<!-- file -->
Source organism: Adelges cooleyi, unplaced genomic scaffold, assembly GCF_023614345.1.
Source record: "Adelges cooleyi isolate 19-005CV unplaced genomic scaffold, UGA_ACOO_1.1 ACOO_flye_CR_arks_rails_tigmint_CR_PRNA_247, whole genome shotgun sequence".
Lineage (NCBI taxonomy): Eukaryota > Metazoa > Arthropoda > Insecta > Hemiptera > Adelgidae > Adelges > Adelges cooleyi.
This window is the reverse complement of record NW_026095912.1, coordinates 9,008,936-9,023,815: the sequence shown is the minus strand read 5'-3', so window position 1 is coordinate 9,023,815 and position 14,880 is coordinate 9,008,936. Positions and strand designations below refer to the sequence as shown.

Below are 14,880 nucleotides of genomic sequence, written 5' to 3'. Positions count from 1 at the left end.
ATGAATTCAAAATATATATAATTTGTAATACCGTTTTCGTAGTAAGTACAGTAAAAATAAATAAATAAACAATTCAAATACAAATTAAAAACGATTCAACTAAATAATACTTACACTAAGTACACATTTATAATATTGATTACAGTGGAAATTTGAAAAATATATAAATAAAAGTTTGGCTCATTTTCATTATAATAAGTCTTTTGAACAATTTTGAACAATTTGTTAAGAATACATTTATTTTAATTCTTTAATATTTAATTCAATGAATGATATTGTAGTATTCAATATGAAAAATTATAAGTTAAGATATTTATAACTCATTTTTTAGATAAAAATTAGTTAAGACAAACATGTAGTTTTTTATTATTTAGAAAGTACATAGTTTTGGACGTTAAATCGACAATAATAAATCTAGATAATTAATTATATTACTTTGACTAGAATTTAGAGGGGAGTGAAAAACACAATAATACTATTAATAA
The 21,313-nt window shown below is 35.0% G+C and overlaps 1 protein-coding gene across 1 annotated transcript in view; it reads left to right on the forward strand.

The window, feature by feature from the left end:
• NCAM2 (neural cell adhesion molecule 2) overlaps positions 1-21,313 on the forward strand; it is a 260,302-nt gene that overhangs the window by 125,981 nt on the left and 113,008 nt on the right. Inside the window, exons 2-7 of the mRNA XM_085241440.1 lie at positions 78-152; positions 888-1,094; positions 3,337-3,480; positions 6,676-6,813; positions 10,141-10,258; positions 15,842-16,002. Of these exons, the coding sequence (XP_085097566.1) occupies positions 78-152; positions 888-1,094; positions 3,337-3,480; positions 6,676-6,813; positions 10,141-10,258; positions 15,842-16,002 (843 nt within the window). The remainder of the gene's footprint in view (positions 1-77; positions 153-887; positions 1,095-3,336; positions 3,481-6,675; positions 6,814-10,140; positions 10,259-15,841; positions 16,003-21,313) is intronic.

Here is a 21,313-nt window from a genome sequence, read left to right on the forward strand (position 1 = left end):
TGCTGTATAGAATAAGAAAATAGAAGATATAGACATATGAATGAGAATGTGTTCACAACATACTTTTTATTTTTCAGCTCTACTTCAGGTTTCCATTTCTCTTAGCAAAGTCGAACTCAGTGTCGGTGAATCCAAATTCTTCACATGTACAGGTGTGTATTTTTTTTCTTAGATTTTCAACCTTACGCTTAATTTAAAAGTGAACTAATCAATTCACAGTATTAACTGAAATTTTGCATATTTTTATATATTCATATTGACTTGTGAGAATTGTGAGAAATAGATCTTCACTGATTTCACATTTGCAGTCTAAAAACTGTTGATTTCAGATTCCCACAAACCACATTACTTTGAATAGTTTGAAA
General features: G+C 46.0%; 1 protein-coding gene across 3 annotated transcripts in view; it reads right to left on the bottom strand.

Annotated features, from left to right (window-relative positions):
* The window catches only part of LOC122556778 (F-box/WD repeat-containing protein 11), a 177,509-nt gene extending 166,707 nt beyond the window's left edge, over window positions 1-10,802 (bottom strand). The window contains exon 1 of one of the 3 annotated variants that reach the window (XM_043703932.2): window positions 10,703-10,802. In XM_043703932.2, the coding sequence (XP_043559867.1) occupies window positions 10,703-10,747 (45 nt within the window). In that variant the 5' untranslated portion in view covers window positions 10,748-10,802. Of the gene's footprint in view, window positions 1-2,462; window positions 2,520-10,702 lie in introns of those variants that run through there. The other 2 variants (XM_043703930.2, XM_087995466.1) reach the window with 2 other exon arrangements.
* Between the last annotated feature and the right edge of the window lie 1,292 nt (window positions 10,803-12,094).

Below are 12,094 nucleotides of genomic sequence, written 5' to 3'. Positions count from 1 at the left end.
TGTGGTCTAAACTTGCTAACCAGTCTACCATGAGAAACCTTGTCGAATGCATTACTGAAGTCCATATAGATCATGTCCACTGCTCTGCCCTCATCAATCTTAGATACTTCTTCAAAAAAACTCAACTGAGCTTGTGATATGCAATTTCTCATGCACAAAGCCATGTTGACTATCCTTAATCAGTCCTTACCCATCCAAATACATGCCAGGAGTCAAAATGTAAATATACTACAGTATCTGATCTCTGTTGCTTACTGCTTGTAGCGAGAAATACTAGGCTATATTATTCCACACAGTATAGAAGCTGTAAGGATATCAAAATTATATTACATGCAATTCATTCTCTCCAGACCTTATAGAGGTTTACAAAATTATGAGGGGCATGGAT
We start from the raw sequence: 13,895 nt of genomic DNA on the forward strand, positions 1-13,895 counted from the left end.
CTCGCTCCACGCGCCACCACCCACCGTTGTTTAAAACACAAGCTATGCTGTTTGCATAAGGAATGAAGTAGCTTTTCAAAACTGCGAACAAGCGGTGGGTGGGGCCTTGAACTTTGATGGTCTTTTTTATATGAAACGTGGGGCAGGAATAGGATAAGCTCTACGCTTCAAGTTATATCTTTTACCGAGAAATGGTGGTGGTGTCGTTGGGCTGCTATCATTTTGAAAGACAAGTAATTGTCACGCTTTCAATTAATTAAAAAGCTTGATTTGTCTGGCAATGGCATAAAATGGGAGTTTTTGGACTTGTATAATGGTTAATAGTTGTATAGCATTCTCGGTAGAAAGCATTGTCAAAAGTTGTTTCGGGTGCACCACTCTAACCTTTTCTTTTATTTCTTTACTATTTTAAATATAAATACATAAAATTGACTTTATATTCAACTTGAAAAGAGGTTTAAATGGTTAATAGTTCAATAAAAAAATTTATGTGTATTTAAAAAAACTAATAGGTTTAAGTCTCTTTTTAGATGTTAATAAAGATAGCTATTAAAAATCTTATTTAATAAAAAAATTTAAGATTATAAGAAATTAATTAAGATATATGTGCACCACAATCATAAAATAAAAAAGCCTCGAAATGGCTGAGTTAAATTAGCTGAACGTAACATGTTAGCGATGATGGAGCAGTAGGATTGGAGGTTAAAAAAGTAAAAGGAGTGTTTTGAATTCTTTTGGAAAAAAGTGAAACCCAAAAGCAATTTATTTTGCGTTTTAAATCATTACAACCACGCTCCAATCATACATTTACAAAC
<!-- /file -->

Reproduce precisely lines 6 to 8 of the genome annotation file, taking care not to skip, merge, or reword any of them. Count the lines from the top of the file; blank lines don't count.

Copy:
ATGAATTCAAAATATATATAATTTGTAATACCGTTTTCGTAGTAAGTACAGTAAAAATAAATAAATAAACAATTCAAATACAAATTAAAAACGATTCAACTAAATAATACTTACACTAAGTACACATTTATAATATTGATTACAGTGGAAATTTGAAAAATATATAAATAAAAGTTTGGCTCATTTTCATTATAATAAGTCTTTTGAACAATTTTGAACAATTTGTTAAGAATACATTTATTTTAATTCTTTAATATTTAATTCAATGAATGATATTGTAGTATTCAATATGAAAAATTATAAGTTAAGATATTTATAACTCATTTTTTAGATAAAAATTAGTTAAGACAAACATGTAGTTTTTTATTATTTAGAAAGTACATAGTTTTGGACGTTAAATCGACAATAATAAATCTAGATAATTAATTATATTACTTTGACTAGAATTTAGAGGGGAGTGAAAAACACAATAATACTATTAATAA
The 21,313-nt window shown below is 35.0% G+C and overlaps 1 protein-coding gene across 1 annotated transcript in view; it reads left to right on the forward strand.

The window, feature by feature from the left end: